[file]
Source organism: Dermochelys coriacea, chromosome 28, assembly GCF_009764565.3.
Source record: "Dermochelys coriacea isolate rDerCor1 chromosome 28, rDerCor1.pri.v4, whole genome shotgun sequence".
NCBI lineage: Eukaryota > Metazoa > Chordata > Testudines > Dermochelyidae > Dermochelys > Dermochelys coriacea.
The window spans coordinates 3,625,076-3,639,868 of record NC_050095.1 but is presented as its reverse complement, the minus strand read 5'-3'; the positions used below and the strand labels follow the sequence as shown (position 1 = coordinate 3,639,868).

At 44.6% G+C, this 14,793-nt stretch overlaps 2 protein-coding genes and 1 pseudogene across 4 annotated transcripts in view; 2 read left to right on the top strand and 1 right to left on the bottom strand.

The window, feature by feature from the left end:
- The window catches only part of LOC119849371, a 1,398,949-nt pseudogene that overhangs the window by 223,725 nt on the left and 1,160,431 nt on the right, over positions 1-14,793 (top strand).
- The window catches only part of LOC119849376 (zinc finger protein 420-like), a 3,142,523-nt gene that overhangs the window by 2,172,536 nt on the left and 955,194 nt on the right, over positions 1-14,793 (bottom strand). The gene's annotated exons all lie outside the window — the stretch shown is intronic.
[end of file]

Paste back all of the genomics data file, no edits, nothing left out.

Source organism: Dermochelys coriacea, chromosome 28, assembly GCF_009764565.3.
Source record: "Dermochelys coriacea isolate rDerCor1 chromosome 28, rDerCor1.pri.v4, whole genome shotgun sequence".
NCBI lineage: Eukaryota > Metazoa > Chordata > Testudines > Dermochelyidae > Dermochelys > Dermochelys coriacea.
The window spans coordinates 3,625,076-3,639,868 of record NC_050095.1 but is presented as its reverse complement, the minus strand read 5'-3'; the positions used below and the strand labels follow the sequence as shown (position 1 = coordinate 3,639,868).

At 44.6% G+C, this 14,793-nt stretch overlaps 2 protein-coding genes and 1 pseudogene across 4 annotated transcripts in view; 2 read left to right on the top strand and 1 right to left on the bottom strand.

The window, feature by feature from the left end:
- The window catches only part of LOC119849371, a 1,398,949-nt pseudogene that overhangs the window by 223,725 nt on the left and 1,160,431 nt on the right, over positions 1-14,793 (top strand).
- The window catches only part of LOC119849376 (zinc finger protein 420-like), a 3,142,523-nt gene that overhangs the window by 2,172,536 nt on the left and 955,194 nt on the right, over positions 1-14,793 (bottom strand). The gene's annotated exons all lie outside the window — the stretch shown is intronic.